A federal judge in Kansas slapped the government's fraud-fighting efforts on the wrist last week by overturning the jury conviction of a hospital executive charged with Medicare fraud.
In a 77-page ruling issued July 21, U.S. District Judge John Lungstrum in Kansas City, Kan., acquitted Dennis McClatchey of charges that he participated in an illegal patients-for-cash scheme as chief operating officer of 315-bed Baptist Medical Center in Kansas City, Mo.
Lungstrum said the evidence did not support the jury verdict in April that McClatchey intended to break the Medicare kickback statutes.
Although Lungstrum acquitted McClatchey, he upheld the convictions of the three other defendants, including former Baptist Chief Executive Officer Dan Anderson, in the closely watched case.
Anderson and McClatchey were the first hospital executives ever convicted of criminally violating the kickback statutes, which bar any form of remuneration to induce the referral of Medicare or Medicaid patients.
Anderson, along with co-defendants Robert LaHue, D.O., and Ronald LaHue, D.O., are scheduled to be sentenced Aug. 16.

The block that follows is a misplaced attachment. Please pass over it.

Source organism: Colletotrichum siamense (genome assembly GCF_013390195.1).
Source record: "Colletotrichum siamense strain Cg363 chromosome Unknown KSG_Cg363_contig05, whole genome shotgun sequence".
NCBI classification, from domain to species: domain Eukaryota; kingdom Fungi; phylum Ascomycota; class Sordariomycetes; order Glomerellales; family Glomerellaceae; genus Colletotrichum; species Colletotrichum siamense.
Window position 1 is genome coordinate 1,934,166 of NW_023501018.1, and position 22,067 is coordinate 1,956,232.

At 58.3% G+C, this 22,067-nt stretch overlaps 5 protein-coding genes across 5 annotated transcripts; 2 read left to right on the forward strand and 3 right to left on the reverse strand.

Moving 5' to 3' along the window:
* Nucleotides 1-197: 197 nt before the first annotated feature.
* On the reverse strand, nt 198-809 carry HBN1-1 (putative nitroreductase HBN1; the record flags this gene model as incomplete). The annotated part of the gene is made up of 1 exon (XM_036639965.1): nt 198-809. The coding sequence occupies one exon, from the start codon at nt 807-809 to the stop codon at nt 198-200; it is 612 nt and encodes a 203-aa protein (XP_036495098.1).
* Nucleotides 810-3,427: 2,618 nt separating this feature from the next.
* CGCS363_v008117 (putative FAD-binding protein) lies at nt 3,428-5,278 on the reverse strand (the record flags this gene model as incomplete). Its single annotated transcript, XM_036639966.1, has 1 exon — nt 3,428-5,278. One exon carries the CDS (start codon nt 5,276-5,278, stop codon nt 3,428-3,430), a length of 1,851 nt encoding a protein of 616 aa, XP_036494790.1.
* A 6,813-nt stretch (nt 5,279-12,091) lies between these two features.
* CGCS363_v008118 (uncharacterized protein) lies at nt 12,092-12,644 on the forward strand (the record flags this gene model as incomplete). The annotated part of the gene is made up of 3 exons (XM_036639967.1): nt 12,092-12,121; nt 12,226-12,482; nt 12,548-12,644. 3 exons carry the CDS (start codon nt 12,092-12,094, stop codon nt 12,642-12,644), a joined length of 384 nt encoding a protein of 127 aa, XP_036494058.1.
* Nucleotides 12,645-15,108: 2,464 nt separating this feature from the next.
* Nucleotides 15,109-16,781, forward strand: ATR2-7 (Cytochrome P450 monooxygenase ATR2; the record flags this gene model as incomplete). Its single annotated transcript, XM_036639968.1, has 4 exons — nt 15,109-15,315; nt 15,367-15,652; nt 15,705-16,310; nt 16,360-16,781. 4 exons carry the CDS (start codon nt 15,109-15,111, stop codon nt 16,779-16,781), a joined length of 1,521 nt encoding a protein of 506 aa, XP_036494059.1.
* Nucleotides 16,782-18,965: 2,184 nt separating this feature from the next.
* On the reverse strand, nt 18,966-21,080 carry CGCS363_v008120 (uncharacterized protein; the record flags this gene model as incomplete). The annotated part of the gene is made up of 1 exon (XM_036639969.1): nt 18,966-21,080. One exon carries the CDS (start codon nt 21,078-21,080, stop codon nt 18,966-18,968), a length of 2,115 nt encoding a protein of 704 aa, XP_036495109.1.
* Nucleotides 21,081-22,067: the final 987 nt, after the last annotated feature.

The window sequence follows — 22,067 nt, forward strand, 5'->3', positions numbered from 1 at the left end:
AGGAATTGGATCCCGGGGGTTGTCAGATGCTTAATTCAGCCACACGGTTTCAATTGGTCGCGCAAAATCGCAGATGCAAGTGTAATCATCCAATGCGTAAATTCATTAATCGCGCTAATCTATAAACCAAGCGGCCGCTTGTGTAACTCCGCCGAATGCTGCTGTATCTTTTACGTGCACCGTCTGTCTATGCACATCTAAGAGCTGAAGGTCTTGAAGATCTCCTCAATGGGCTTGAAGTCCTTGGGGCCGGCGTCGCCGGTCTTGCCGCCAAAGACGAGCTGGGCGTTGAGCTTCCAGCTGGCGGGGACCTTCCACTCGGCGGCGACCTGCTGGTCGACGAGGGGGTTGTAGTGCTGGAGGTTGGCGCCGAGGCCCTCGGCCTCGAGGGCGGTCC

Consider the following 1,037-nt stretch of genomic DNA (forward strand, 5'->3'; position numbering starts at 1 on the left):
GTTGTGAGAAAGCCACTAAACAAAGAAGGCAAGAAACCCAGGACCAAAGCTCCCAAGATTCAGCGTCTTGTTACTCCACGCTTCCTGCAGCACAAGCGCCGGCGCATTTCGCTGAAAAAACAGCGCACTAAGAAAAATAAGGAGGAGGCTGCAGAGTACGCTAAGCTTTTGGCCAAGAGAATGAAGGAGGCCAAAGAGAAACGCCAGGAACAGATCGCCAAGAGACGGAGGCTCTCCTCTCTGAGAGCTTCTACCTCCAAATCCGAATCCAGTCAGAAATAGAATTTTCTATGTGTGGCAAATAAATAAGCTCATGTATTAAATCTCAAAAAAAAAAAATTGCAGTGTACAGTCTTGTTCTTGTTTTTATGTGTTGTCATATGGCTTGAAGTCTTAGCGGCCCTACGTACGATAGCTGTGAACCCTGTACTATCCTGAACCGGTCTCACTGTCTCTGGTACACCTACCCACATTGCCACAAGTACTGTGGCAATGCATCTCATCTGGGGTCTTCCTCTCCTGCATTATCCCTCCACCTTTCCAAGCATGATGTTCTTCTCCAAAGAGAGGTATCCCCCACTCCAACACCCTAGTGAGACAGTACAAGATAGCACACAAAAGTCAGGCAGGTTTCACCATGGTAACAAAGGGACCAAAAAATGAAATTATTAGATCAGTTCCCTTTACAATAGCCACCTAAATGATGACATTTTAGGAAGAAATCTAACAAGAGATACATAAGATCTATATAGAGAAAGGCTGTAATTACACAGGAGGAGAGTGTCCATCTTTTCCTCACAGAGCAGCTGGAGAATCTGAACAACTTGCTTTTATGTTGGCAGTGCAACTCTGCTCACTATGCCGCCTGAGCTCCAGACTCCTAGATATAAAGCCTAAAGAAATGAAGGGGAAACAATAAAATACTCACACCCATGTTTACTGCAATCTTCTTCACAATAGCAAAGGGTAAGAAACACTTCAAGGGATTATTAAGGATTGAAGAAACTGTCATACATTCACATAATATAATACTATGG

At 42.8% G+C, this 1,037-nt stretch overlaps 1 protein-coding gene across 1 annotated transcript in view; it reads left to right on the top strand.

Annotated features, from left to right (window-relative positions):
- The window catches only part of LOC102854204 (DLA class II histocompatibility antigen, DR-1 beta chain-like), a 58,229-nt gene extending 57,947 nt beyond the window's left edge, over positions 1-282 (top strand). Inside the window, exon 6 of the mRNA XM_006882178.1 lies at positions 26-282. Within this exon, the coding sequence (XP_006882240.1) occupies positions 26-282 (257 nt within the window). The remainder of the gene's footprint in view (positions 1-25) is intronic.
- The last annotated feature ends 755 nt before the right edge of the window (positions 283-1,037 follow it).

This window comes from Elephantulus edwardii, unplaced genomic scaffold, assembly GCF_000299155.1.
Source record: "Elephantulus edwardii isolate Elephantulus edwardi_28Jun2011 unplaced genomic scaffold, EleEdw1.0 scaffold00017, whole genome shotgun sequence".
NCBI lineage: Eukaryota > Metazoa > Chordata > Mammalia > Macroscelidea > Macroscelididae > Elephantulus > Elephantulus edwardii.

In the case of Ronald LaHue, however, the judge removed one conviction-conspiring to receive payments for patients at Alexian Brothers Hospital in St. Louis.
McClatchey, reached on his first day back at work as senior vice president for corporate communications at Health Midwest, said, "I'm obviously very, very relieved."
He said his relief was tempered by sadness for his friend Anderson, whose conviction was upheld.
The U.S. attorney for Kansas, Jackie Williams, said he will appeal Lungstrum's acquittal of McClatchey to the 10th U.S. Circuit Court of Appeals in Denver.